• Whenever possible, place buttons in this order: affirmative buttons used to save any changes and leave the dialog box (OK); negative buttons to cancel changes and leave the window (Cancel); buttons unique to that window (Weinschenk and Yao 1995, 11). For a set of horizontal buttons, OK is at the left and the unique buttons are at the right. For a set of vertical buttons, OK is at the top and the unique buttons are at the bottom.

  • Whether the pushbuttons appear at the bottom or the right depends on the flow of movement through the dialog box. For example, if users will move horizontally through entry areas, put the buttons to the right. If they will move vertically, but the buttons on the bottom. See Fig. 49 and Fig. 50. Or, alternatively, just pick one scheme—at the right or at the bottom—and stick with it for every dialog box in the application.


Fig. 49. When the general movement is horizontal, put the pushbuttons to the right.


Fig. 50. When the general movement is vertical, put the pushbuttons at the top or bottom.



If you have a set of vertically arranged pushbuttons, left-align them (make sure they’re all the same width). See Fig. 49.

For horizontally arranged pushbuttons, the various platforms have different alignment rules:

  • Windows 95: Right-justify.

  • Windows 3.x and Motif: Center.

  • OS/2: Left-justify.

What if you develop for more than one platform? Here Bogo Vatovec’s approach (1997):

Our application is being developed for Motif and Windows 95/NT environments. Both style guides are very different so it is really difficult to follow both. We took the King Solomon’s approach by agreeing that a GUI running in Motif must not break explicit Motif guidelines. If it doesn’t, we choose between NT and Motif, using the ones that are better. Therefore, we do not break any explicit rules but still try to find the best of both. In cases when we really disagree with an explicit rule, we vote. In general, we are more inclined to follow Windows 95 guidelines as there are more and more users using Windows 95 and Motif is slowly becoming old.

Rules for grouping

Galitz suggests grouping pushbuttons as follows (1997 331-332):

  • Order pushbuttons logically—for example, by frequency of use, sequence of use, or importance.

  • Keep related buttons grouped together. However, to avoid activating potentially destructive buttons by mistake, separate them from frequently selected buttons. (Mouse slips are fairly common.)

  • Always put the same buttons that appear on different windows in the same locations. For example, don’t put OK and Search in that order on one dialog box, then Search and OK on another.

  • For mutually exclusive options, do not use one pushbutton with a label that toggles. Instead, use two pushbuttons with labels clearly describing the two actions. (See Check Box for a discussion of this problem.)

What if your platform is the Internet and your buttons represent different hierarchical levels? Here is one solution:

The standard we've adopted is that the buttons are arranged in order of application hierarchy. Therefore, the button on the far left represents "Home" or the highest level back and the button on the far right represents the next level down. (Left side equals going backward and right side equals going forward.) (Ruby 1997)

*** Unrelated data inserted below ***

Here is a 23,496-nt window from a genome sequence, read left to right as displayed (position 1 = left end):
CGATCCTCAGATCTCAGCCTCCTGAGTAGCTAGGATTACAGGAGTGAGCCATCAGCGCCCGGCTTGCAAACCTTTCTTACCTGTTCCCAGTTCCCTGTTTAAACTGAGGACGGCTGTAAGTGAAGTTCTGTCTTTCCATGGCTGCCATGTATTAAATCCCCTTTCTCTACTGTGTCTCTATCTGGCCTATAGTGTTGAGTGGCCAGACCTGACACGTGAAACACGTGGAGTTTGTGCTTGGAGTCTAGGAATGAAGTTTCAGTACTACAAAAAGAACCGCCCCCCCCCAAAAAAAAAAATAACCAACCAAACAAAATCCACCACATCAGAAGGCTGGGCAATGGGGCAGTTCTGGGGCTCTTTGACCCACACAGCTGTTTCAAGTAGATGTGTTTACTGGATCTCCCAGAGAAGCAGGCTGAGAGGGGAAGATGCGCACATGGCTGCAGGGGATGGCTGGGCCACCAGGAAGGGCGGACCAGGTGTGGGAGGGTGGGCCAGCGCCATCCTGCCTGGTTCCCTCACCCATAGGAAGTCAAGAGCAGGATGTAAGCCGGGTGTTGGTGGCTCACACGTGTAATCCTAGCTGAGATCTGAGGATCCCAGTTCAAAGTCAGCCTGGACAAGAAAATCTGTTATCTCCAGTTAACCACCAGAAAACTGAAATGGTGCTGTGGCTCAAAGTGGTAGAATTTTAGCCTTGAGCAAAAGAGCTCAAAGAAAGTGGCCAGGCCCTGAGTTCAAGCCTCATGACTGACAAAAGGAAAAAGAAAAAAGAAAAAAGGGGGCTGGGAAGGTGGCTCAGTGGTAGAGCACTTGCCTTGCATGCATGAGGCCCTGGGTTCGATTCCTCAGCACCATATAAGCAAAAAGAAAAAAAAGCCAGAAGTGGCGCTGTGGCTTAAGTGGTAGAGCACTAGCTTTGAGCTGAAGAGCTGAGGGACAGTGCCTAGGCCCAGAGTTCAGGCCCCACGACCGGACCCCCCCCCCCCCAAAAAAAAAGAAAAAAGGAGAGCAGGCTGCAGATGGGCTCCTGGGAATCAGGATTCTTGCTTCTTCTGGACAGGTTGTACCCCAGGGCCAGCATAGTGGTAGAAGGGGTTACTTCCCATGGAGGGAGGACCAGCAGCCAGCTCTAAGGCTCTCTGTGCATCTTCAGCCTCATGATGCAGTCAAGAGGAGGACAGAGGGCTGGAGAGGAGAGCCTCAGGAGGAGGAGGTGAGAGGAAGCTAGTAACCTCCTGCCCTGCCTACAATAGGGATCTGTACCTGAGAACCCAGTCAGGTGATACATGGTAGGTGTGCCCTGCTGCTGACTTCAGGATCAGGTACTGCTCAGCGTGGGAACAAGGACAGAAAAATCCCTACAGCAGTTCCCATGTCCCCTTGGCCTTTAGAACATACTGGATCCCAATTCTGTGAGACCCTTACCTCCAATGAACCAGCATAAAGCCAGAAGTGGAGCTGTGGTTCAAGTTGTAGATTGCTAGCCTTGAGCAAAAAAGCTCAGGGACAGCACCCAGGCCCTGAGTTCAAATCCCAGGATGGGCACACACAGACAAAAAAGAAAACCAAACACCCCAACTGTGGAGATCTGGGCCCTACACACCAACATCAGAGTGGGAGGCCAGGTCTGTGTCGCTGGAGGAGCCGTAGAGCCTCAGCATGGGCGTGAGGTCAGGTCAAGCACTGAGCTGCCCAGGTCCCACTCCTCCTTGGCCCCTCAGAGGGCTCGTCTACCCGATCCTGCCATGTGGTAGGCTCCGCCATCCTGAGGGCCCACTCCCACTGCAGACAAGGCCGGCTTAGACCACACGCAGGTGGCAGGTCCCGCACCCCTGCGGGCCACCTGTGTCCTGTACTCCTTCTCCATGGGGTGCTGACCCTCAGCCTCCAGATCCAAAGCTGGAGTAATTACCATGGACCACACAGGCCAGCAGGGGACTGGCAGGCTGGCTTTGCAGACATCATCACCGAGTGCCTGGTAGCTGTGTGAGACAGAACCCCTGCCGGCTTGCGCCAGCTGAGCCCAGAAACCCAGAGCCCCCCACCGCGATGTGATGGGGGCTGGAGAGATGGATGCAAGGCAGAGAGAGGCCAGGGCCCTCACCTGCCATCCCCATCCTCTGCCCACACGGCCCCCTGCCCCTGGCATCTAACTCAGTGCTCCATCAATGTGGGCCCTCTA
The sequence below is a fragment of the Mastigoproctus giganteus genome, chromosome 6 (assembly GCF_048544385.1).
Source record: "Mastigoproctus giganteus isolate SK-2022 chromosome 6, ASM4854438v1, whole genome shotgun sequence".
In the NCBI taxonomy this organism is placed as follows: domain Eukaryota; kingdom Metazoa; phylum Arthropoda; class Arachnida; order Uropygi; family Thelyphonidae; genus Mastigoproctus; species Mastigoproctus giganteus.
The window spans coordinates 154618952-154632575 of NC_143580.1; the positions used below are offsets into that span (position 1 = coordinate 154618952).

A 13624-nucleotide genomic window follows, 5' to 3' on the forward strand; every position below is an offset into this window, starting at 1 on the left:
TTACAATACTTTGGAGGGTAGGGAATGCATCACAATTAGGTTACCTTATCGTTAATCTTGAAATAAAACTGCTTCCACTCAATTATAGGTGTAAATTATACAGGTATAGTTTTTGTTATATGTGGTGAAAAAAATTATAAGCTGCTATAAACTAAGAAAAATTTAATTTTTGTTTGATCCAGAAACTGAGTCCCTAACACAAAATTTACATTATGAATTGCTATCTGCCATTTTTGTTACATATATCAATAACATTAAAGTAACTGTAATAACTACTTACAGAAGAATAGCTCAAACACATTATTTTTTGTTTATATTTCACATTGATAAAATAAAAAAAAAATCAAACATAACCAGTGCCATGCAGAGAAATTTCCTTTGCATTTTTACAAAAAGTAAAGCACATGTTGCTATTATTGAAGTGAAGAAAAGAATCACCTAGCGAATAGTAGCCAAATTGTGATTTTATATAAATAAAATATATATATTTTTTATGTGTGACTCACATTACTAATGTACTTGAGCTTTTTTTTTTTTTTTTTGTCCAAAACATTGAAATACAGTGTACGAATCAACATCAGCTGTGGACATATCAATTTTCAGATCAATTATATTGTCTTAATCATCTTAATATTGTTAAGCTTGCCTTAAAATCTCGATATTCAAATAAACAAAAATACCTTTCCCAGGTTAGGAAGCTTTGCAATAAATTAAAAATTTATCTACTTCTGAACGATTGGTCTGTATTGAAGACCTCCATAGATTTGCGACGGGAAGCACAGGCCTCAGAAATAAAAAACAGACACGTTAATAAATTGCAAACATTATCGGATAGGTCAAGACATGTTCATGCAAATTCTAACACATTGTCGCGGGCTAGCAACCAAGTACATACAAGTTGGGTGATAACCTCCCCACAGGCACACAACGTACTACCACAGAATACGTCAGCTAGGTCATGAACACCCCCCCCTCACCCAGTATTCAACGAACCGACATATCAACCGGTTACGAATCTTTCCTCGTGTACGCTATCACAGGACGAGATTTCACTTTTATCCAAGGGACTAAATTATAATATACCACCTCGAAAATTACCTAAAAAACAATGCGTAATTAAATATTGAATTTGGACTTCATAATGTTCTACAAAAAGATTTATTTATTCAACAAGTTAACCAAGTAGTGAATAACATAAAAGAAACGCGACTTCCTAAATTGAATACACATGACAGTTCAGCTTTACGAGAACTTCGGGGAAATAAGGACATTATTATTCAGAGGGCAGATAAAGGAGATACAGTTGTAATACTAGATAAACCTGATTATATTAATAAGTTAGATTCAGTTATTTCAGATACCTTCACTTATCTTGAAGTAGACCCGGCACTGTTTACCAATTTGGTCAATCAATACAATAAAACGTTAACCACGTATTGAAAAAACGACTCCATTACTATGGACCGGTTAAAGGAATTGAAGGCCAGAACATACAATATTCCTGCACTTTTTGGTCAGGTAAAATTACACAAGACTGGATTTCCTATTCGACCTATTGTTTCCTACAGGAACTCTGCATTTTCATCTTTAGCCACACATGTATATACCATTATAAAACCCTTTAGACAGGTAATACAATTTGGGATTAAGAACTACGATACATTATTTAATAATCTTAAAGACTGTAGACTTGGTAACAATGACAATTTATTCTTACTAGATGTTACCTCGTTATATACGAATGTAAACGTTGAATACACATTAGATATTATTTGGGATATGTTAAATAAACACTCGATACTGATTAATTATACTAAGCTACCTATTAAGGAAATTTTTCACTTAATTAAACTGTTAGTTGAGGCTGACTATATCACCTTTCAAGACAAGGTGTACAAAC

Number pads

Note that there are two types of number pads: telephone and calculator. Telephone pads have 1, 2, and 3 at the top and 0 at the bottom. Calculator pads have 7, 8, and 9 at the top and 0 at the bottom.

Occasionally you see an application in which the developer picked the wrong order (and no one noticed the error, so it went out to customers that way). Don’t let this happen to you!

Positioning in tabbed dialog boxes

Usability experts have noticed that users are often unclear about when changes to settings in a tabbed dialog box take effect (Robinson 1996, 1). For example:

  • Do the changes take effect when you move from tab to tab, when you click OK, the next time you start the program, when you click Apply, or when you close the tabbed dialog box?

  • If you take some action on particular page, such as adding a group of users to a network, are the new users saved when you click the Add button or are they saved when you click OK?

Use a consistent method for saving changes to the settings in all tabbed dialog boxs in a product. Avoid doing an auto-save in one tab dialog (changes in one tab are saved when you click on another tab) and manual save (clicking on the OK button) in others.

Also, researchers find that users are most satisfied with explicit information about effects. For example, adding an explicit Apply Settings button means that users no longer have to guess that clicking OK or switching tabs applies their changes. Although the Apply button might add an extra interaction, it eliminates unnecessary cognition. The idea, as ever, is to let users think about their tasks, not yours.

Saving the page versus the dialog box


Fig. 51. The pushbuttons are placed outside the tabs to indicate that they affect the entire dialog box.

Another source of confusion is what OK, Cancel, or Apply actually affect—the entire dialog box or just the current page? Make effects obvious by positioning your pushbuttons inside or outside the page as needed:

  • Place pushbuttons that affect all the pages outside the margins of the tab page (Fig. 51).

  • Place pushbuttons that affect only the page inside the page margins (Wilson, 1997a).

Indicating unavailability

To indicate that a pushbutton is unavailable, the platform guidelines say to gray out the label and make sure that the button is unresponsive to user input except for a help request. Help should always be available.

However, note that usability expert Jared Spool says that users hate grayed-out buttons and menu items because they never know how to ungray them. He also offers a solution—anticipate and solve the problem for the user. Don’t leave it to the user to figure out what he or she is supposed to do.